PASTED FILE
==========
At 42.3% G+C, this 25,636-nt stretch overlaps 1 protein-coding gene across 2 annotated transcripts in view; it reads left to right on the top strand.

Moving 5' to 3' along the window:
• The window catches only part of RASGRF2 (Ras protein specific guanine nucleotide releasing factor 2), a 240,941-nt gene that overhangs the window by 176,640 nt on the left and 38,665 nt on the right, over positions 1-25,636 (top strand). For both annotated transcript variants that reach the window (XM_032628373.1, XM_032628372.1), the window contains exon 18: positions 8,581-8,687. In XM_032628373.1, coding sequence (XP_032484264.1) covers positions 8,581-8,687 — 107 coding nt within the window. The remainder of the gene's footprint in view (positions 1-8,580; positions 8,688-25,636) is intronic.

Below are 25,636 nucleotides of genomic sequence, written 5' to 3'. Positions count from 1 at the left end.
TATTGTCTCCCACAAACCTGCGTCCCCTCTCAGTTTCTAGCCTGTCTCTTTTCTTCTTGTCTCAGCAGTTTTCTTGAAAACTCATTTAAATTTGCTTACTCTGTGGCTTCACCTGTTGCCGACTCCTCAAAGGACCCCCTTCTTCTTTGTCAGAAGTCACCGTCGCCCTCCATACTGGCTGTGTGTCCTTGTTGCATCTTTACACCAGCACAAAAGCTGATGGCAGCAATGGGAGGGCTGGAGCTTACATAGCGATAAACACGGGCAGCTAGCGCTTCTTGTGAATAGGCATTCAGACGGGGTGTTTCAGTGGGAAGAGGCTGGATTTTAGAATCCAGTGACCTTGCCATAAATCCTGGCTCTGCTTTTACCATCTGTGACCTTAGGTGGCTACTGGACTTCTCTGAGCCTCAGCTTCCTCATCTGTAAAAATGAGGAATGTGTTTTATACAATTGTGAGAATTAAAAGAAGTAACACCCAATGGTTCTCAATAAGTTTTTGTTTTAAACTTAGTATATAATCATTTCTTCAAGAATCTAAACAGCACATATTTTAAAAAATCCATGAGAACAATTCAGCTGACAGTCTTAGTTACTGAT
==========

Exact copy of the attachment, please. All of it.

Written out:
At 42.3% G+C, this 25,636-nt stretch overlaps 1 protein-coding gene across 2 annotated transcripts in view; it reads left to right on the top strand.

Moving 5' to 3' along the window:
• The window catches only part of RASGRF2 (Ras protein specific guanine nucleotide releasing factor 2), a 240,941-nt gene that overhangs the window by 176,640 nt on the left and 38,665 nt on the right, over positions 1-25,636 (top strand). For both annotated transcript variants that reach the window (XM_032628373.1, XM_032628372.1), the window contains exon 18: positions 8,581-8,687. In XM_032628373.1, coding sequence (XP_032484264.1) covers positions 8,581-8,687 — 107 coding nt within the window. The remainder of the gene's footprint in view (positions 1-8,580; positions 8,688-25,636) is intronic.

Below are 25,636 nucleotides of genomic sequence, written 5' to 3'. Positions count from 1 at the left end.
TATTGTCTCCCACAAACCTGCGTCCCCTCTCAGTTTCTAGCCTGTCTCTTTTCTTCTTGTCTCAGCAGTTTTCTTGAAAACTCATTTAAATTTGCTTACTCTGTGGCTTCACCTGTTGCCGACTCCTCAAAGGACCCCCTTCTTCTTTGTCAGAAGTCACCGTCGCCCTCCATACTGGCTGTGTGTCCTTGTTGCATCTTTACACCAGCACAAAAGCTGATGGCAGCAATGGGAGGGCTGGAGCTTACATAGCGATAAACACGGGCAGCTAGCGCTTCTTGTGAATAGGCATTCAGACGGGGTGTTTCAGTGGGAAGAGGCTGGATTTTAGAATCCAGTGACCTTGCCATAAATCCTGGCTCTGCTTTTACCATCTGTGACCTTAGGTGGCTACTGGACTTCTCTGAGCCTCAGCTTCCTCATCTGTAAAAATGAGGAATGTGTTTTATACAATTGTGAGAATTAAAAGAAGTAACACCCAATGGTTCTCAATAAGTTTTTGTTTTAAACTTAGTATATAATCATTTCTTCAAGAATCTAAACAGCACATATTTTAAAAAATCCATGAGAACAATTCAGCTGACAGTCTTAGTTACTGAT